We took a double decker bus to tour Los Angeles. The bus is a hop on hop off service and has four routes. We bought tickets for one day only and therefore the best we could do was to explore only two routes: the red route which tours Hollywood and Beverly Hills, and the purple route which tours downtown LA. Each of the tours is more than two hours, so we did not have time to get off at any point but remained on the top deck watching the scenery and listening to the narration with earphones.
We started at the Dolby Theater in Hollywood by the Walk of Fame area. The red route went through Sunset Blvd to the exclusive area of Beverly Hills where the rich and famous live. Along the way we saw Chateau Marmont, the Beverly Hills shield, and the exclusive streets where Palm trees stand tall on either side. We saw the Spanish Renaissance City Hall building of Beverly Hills where the police of the city reside, and where the movie "Beverly Hills Cop" was made. At Beverly Center is the premier fashion shopping mall of Los Angeles where you find hundred plus stores like Vuitton, Gucci and Burberry making Beverly Center a unique shopping destination.
Then we took the purple route which took us through Wilshire Blvd to LA Museum of Arts (LACMA) and the Tar Pits Park, where you can see oil in the form of tar still bubbling to the surface as a reminder of the oil fields under the city.
We passed by Canter's Deli which is open 24 hours a day and is considered an LA classic. Along the way we saw pioneer studios like CBS and Paramount pictures still standing in their original places. We passed by MacArthur park and lake in Westlake area, then on to the Broad, LA city Hall and the new famous LAPD building often called the glass house. Next we passed by Koreatown, where all the signs are in Korean and English. They say there is a famous stationery store in Koreatown called Daiso of Japan, which I am planning on visiting one of these days. Then we passed by El Pueblo historic Monument, which reminds you that the city of Los Angeles was established by the Spanish in the eighteenth century. The famous Union Station is next to El Pueblo, and next is Chinatown which is maintained by the Chinese government itself as a tourist attraction. Nearby Chinatown is Little Tokyo whish has interesting free museum to see. We saw the tallest skyscraper in downtown LA which is the US Bank tower, and then we passed by the Staples Center situated at Figueroa St., which is a multi-purpose sports arena and whose picture you can see on the right. That concluded our one day trip. The bus then took the highway back to Hollywood and dropped us at the Dolby Theater where we started.
This tour was just a means to know about the places of interest in LA so that one can visit them again later at his leisure. LA is a very vast city and it is impossible to visit everything in one day or even one week. It requires many weekends to cover all the other places.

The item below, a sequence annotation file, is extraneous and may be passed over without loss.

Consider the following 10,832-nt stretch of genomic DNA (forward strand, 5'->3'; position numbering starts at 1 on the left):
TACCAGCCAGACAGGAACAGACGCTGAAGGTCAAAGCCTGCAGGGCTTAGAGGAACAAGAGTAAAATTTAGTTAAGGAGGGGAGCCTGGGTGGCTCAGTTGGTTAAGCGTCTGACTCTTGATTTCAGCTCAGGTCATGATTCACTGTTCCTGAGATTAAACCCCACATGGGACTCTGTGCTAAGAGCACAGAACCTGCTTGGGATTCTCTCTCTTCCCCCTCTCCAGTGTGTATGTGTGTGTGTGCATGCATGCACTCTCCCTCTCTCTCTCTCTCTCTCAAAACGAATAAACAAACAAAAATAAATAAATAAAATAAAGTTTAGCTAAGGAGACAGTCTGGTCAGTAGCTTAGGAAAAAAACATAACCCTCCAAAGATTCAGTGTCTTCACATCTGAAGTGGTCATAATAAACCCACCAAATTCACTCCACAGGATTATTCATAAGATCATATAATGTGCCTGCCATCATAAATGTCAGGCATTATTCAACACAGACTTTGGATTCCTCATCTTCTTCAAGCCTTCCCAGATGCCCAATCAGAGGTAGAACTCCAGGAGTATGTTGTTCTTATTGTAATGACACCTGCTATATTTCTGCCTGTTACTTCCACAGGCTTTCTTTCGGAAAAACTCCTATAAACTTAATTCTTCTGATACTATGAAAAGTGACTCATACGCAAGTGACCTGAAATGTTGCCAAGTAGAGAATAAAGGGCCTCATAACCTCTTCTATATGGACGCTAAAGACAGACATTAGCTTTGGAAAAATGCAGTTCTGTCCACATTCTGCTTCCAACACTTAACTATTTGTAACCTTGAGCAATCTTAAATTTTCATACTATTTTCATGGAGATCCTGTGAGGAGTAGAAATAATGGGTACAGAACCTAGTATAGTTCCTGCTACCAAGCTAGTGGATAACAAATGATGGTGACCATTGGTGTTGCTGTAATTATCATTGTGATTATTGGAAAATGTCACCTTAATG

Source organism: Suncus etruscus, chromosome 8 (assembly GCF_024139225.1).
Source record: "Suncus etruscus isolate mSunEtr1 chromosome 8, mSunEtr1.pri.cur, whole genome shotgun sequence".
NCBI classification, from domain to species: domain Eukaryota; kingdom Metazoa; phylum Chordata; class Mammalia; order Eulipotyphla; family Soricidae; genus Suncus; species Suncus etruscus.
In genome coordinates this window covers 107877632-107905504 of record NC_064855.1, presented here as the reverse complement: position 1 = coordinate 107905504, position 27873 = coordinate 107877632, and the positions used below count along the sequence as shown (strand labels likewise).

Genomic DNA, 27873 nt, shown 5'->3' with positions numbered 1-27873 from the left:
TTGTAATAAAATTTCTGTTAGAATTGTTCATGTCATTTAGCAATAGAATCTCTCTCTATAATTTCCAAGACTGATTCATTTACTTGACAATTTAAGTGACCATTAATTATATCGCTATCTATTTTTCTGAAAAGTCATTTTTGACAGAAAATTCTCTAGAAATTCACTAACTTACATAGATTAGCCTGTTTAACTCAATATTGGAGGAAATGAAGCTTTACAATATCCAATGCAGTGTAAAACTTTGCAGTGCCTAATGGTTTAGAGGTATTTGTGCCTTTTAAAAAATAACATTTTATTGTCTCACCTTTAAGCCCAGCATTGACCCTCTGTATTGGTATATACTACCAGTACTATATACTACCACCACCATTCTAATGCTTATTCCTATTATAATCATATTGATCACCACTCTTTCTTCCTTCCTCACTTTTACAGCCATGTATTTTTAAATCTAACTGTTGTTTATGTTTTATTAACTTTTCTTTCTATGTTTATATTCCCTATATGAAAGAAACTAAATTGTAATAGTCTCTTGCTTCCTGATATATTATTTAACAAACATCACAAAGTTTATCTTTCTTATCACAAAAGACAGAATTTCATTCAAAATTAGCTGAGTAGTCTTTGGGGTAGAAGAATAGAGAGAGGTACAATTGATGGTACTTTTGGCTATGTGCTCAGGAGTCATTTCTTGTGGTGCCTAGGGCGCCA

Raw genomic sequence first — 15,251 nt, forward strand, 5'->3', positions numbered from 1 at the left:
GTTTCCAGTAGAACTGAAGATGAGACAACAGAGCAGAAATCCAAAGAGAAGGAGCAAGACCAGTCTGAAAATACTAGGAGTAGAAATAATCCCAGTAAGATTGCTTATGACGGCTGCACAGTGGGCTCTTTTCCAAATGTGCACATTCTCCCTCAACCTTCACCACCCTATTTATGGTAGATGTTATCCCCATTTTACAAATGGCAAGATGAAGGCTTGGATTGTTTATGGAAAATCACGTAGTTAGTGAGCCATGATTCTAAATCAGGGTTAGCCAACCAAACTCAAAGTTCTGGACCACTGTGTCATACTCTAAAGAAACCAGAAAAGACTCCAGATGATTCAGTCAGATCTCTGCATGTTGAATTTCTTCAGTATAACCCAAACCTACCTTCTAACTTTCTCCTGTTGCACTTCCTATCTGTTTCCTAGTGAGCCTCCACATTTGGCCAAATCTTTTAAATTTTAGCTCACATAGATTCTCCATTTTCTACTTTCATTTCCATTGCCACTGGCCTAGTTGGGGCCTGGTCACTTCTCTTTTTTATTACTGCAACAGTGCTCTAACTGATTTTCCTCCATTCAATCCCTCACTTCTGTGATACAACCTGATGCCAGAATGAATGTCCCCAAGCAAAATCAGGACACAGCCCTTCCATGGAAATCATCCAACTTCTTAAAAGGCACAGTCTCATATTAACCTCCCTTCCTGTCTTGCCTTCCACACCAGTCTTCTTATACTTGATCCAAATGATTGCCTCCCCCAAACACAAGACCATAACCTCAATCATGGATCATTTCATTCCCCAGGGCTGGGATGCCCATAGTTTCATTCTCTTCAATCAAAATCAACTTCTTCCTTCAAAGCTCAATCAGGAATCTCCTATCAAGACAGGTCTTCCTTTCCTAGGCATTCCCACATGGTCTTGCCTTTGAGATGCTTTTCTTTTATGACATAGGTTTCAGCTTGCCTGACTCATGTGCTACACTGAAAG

For example there is the yellow route that takes you to Santa Monica area and Venice beach, but that requires a separate day, so we will visit that area on our own at some later date.
We visited the Griffith Observatory of the city of Los Angeles on mount Hollywood near the Hollywood sign. You can climb up the Hollywood sign, which takes about 1 hour, but you can see it clearly from the observatory as shown in this picture. What we liked most was the live show in the Samuel Oschin Planetarium. The show was called "Light of the Valkyries" which took us on a voyage of Viking cosmology and explored the true nature of the aurora borealis - the northern lights. We explored the source of the northern lights (the Sun) in a cosmic light show set to one of the most iconic pieces of music of all time, Wagner's Ride of the Valkyries. We learnt how in the northern arctic (and the southern arctic) there are days when the sun never sets, but moves across the sky near the horizon in a full circle that starts from the north and ends also at the north. There are other days when the sun never rises leaving the arctic north in creepy darkness for months.
There were telescopes outside set up for free viewing. We looked at the moon magnified 130 times and we looked at the city of Los Angeles. The telescope's power enabled us to see street signs from above mount Hollywood many miles down the city. There are hiking trails also that one can take you down to the park along the way to the city of Los Angeles, but this is best done in the weekend because the park closes by sunset.
One of the items displayed inside the observatory building is Tesla's coil that Nicola Tesla built in 1891. It is an electrical resonant transformer circuit used to produce high-voltage, low-current, high frequency sparks, and was used in the Frankenstein movie. There is other exciting information inside so go visit the observatory if you can, you will enjoy the information inside, and the fantastic views of the city of Los Angeles and the Hollywood mount, but above all visiting the Planetarium is a must. Admission to the observatory is free and there is free parking outside, however the planetarium ticket costs a mere $7 per adult.